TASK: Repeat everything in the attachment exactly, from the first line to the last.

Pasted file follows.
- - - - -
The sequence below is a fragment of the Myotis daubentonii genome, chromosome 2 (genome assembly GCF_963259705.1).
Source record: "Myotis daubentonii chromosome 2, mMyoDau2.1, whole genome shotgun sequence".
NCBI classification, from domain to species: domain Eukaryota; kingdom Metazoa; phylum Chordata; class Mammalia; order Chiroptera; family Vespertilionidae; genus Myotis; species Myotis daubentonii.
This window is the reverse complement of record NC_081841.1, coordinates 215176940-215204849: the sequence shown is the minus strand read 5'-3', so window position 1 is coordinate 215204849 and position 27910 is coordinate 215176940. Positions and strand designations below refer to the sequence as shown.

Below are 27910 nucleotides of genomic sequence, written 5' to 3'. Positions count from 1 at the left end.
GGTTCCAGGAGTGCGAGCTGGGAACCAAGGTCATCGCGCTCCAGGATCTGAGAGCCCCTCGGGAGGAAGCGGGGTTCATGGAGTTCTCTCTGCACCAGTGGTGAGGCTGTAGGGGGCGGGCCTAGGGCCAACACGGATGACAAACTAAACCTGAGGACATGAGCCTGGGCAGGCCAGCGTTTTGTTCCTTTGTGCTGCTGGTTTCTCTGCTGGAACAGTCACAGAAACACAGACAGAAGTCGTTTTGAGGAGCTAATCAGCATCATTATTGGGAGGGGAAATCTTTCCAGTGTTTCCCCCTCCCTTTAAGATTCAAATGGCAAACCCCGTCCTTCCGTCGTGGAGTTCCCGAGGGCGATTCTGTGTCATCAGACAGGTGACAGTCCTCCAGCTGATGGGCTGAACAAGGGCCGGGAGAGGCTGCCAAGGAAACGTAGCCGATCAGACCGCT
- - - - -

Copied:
The sequence below is a fragment of the Myotis daubentonii genome, chromosome 2 (genome assembly GCF_963259705.1).
Source record: "Myotis daubentonii chromosome 2, mMyoDau2.1, whole genome shotgun sequence".
NCBI classification, from domain to species: domain Eukaryota; kingdom Metazoa; phylum Chordata; class Mammalia; order Chiroptera; family Vespertilionidae; genus Myotis; species Myotis daubentonii.
This window is the reverse complement of record NC_081841.1, coordinates 215176940-215204849: the sequence shown is the minus strand read 5'-3', so window position 1 is coordinate 215204849 and position 27910 is coordinate 215176940. Positions and strand designations below refer to the sequence as shown.

Below are 27910 nucleotides of genomic sequence, written 5' to 3'. Positions count from 1 at the left end.
GGTTCCAGGAGTGCGAGCTGGGAACCAAGGTCATCGCGCTCCAGGATCTGAGAGCCCCTCGGGAGGAAGCGGGGTTCATGGAGTTCTCTCTGCACCAGTGGTGAGGCTGTAGGGGGCGGGCCTAGGGCCAACACGGATGACAAACTAAACCTGAGGACATGAGCCTGGGCAGGCCAGCGTTTTGTTCCTTTGTGCTGCTGGTTTCTCTGCTGGAACAGTCACAGAAACACAGACAGAAGTCGTTTTGAGGAGCTAATCAGCATCATTATTGGGAGGGGAAATCTTTCCAGTGTTTCCCCCTCCCTTTAAGATTCAAATGGCAAACCCCGTCCTTCCGTCGTGGAGTTCCCGAGGGCGATTCTGTGTCATCAGACAGGTGACAGTCCTCCAGCTGATGGGCTGAACAAGGGCCGGGAGAGGCTGCCAAGGAAACGTAGCCGATCAGACCGCT